This post is outside the realm of my usual topics, but not really. First, some background: Last week while out walking I noticed several moms pushing strollers while staring down at their iPhones or BlackBerrys, madly texting. Their babies were wide awake, but the moms were engaged with someone else. As a parent and as a human, this worries me.
When my daughters were babies I talked to them all the time, well before they were verbal themselves. “Let’s have some oatmeal … OK, it’s time to put on these blue socks … Which foot first? Left? Right? … Honey, we’re going for a walk. Where’s your pink snowsuit and your mitts?” This is not Pulitzer material, but it’s communication that helped my children to learn to speak, to listen, to learn, and to feel cherished and loved.
This week in the New York Times, health columnist Jane Brody tackled this very topic. Her article begins:
I recently stopped to congratulate a young mother pushing her toddler in a stroller. The woman had been talking to her barely verbal daughter all the way up the block, pointing out things they had passed, asking questions like “What color are those flowers?” and talking about what they would do when they got to the park.
This is a rare occurrence in my Brooklyn neighborhood, I told her. All too often, the mothers and nannies I see are tuned in to their cell phones, BlackBerrys and iPods, not their young children.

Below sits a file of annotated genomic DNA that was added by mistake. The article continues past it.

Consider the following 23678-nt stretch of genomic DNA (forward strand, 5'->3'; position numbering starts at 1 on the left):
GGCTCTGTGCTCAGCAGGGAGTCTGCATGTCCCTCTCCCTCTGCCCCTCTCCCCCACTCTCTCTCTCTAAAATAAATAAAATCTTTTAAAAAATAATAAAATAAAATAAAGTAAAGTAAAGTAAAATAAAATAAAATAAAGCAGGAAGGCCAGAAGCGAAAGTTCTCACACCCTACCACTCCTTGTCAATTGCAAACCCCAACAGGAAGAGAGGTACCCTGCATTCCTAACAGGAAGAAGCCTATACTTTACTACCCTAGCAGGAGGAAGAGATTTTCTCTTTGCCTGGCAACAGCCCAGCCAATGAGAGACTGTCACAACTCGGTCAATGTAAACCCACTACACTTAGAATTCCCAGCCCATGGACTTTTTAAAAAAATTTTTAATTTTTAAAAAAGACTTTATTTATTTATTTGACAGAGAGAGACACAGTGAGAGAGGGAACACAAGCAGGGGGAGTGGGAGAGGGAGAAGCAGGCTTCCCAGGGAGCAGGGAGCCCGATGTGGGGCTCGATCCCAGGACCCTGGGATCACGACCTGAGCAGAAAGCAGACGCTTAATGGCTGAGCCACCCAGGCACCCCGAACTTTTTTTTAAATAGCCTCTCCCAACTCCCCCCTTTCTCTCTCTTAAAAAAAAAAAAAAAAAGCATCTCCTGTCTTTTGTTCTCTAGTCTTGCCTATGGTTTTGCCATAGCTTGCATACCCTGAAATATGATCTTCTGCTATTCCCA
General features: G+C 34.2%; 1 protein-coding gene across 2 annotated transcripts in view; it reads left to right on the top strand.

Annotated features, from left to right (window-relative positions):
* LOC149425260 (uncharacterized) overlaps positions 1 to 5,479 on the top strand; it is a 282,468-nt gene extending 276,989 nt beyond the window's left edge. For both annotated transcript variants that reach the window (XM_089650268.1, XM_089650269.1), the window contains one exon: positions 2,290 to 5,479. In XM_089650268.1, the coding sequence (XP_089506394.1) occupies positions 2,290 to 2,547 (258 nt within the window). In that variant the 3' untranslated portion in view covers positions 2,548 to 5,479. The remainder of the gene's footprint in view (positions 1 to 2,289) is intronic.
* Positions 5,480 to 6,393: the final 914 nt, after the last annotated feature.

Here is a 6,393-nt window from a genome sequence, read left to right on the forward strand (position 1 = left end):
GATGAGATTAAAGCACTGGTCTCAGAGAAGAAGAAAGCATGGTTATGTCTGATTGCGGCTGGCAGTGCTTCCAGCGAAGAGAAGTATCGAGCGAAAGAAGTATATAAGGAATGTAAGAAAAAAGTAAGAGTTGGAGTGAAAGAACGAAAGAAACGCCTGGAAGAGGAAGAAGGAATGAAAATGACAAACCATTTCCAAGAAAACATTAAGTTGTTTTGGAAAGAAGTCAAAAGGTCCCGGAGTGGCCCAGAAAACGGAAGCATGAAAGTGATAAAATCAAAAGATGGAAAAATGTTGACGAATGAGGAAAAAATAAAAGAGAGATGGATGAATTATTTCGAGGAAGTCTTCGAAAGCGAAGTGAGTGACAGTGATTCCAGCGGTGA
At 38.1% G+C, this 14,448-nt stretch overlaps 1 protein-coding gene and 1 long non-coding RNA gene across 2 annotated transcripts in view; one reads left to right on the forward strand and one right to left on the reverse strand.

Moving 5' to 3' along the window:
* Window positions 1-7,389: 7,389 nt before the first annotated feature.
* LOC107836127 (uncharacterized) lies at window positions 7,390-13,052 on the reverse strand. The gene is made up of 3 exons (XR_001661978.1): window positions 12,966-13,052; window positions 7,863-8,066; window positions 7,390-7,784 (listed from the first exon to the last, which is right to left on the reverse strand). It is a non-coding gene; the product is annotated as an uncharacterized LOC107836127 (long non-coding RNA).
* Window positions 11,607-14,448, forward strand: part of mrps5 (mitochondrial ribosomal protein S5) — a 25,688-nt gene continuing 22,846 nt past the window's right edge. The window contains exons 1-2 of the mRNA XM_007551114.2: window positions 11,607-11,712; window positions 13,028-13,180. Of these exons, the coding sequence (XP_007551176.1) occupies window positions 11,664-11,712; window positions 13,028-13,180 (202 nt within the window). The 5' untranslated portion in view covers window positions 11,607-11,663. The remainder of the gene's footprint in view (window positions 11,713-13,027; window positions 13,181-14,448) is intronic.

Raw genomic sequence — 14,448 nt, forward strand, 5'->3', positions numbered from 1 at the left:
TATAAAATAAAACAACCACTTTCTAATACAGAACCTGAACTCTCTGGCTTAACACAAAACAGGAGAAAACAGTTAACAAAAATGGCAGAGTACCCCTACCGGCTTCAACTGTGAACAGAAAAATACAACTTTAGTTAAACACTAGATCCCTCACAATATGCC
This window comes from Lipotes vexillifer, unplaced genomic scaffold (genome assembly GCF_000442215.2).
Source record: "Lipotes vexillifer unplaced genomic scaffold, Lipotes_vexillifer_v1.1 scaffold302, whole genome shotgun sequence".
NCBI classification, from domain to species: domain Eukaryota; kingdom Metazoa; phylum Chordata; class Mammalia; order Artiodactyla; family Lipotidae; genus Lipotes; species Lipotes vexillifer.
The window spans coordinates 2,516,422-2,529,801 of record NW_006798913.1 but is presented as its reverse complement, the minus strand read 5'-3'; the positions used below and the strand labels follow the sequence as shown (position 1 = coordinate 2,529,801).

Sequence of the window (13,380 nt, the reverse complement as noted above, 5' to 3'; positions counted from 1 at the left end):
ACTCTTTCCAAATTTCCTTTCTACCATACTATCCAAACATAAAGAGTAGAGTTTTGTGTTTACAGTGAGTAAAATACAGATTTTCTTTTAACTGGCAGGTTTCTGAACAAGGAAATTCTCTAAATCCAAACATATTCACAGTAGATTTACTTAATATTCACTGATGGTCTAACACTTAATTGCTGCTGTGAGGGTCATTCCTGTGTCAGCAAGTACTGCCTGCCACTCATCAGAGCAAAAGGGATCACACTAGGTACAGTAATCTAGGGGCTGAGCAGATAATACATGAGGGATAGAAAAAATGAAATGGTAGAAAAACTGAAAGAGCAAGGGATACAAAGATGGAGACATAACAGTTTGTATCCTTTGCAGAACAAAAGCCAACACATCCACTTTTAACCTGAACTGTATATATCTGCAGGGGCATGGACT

Brody goes on to quote Randi Jacoby, a speech and language specialist in New York, who said: “Parents have stopped having good communications with their young children, causing them to lose out on the eye contact, facial expression and overall feedback that is essential for early communication development.
If you’re a parent, please think about this. You’ll have plenty of time to play with your iPhone when the kids go off to college!
Here is the article I saw today that sparked today’s post. “How to Miss a Childhood” was actually published in May 2012. Of course, I wonder if I would have been tempted by the lure of the iPhone when my children were younger. I’ll never know. For now, the house rule is “No mobile devices at the dinner table.”